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BMC Cardiovascular Disorders

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Predicting operative mortality in octogenarians for isolated coronary artery bypass grafting surgery: a retrospective study

  • Jessica G. Y. Luc1,
  • Michelle M. Graham2, 3,
  • Colleen M. Norris1, 2, 3,
  • Sadek Al Shouli1, 2,
  • Yugmel S. Nijjar1 and
  • Steven R. Meyer1, 2Email author
BMC Cardiovascular DisordersBMC series – open, inclusive and trusted201717:275

https://doi.org/10.1186/s12872-017-0706-z

Received: 28 March 2017

Accepted: 18 October 2017

Published: 2 November 2017

Abstract

Background

Available cardiac surgery risk scores have not been validated in octogenarians. Our objective was to compare the predictive ability of the Society of Thoracic Surgeons (STS) score, EuroSCORE I, and EuroSCORE II in elderly patients undergoing isolated coronary artery bypass grafting surgery (CABG).

Methods

All patients who underwent isolated CABG (2002 – 2008) were identified from the Alberta Provincial Project for Outcomes Assessment in Coronary Heart Disease (APPROACH) registry. All patients aged 80 and older (n = 304) were then matched 1:2 with a randomly selected control group of patients under age 80 (n = 608 of 4732). Risk scores were calculated. Discriminatory accuracy of the risk models was assessed by plotting the areas under the receiver operator characteristic (AUC) and comparing the observed to predicted operative mortality.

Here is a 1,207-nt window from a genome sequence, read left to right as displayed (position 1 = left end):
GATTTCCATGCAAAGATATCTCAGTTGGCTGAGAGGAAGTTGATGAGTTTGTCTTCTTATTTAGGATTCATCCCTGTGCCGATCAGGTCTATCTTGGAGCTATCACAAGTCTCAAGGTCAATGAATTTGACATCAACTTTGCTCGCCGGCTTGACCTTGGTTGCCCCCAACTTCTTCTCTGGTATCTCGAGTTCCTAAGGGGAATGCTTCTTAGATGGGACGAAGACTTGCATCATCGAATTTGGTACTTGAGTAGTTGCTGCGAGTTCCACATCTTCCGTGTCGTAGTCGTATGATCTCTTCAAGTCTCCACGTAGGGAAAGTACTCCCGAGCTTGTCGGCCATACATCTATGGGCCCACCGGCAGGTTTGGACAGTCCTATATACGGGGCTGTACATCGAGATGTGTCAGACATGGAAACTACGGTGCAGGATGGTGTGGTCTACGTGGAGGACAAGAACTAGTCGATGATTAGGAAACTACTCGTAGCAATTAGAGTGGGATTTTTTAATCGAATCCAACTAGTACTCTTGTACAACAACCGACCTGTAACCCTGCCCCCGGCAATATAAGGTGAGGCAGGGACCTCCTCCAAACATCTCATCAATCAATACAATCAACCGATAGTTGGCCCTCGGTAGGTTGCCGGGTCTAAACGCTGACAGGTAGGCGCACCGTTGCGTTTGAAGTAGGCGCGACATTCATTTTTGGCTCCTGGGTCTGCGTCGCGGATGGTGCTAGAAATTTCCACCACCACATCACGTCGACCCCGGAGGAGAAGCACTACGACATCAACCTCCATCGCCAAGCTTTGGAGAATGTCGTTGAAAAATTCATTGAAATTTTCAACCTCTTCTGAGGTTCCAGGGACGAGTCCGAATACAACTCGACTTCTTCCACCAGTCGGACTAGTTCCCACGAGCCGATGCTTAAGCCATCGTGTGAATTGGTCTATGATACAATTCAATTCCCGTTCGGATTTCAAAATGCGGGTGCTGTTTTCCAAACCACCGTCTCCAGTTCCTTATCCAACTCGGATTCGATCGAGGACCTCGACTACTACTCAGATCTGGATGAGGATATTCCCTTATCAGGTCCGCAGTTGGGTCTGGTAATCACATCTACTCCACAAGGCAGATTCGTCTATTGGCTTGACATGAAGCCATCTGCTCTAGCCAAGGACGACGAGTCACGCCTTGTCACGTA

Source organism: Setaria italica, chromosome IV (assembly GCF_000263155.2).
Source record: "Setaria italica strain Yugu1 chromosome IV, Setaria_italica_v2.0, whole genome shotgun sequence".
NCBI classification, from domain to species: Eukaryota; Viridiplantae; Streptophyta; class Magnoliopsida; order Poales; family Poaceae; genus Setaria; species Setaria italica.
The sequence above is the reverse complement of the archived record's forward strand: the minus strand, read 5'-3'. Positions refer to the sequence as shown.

Results

Octogenarians had a significantly higher predicted mortality by STS Score (3 ± 2% vs. 1 ± 1%; p < 0.001), additive EuroSCORE (8 ± 3% vs. 4 ± 3%; p < 0.001), logistic EuroSCORE (15 ± 14% vs. 5 ± 6%; p < 0.001), and EuroSCORE II (4 ± 3% vs. 2 ± 2%; p < 0.001) compared to patients under age 80 years. Observed mortality was 2% and 1% for patients age 80 and older and under age 80, respectively (p = 0.323). AUC revealed areas for STS, additive and logistic EuroSCORE I and EuroSCORE II, respectively, for patients age 80 and older (0.671, 0.709, 0.694, 0.794) and under age 80 (0.829, 0.750, 0.785, 0.845).

Conclusion

All risk prediction models assessed overestimated surgical risk, particularly in octogenarians. EuroSCORE II demonstrated better discriminatory accuracy in this population. Inclusion of new variables into these risk models, such as frailty, may allow for more accurate prediction of true operative risk.

Keywords

Cardiovascular researchCoronary artery diseaseRisk predictionOctogenarians

Classification Codes

Cardiovascular SurgeryCoronary Artery DiseaseRisk Stratification

Background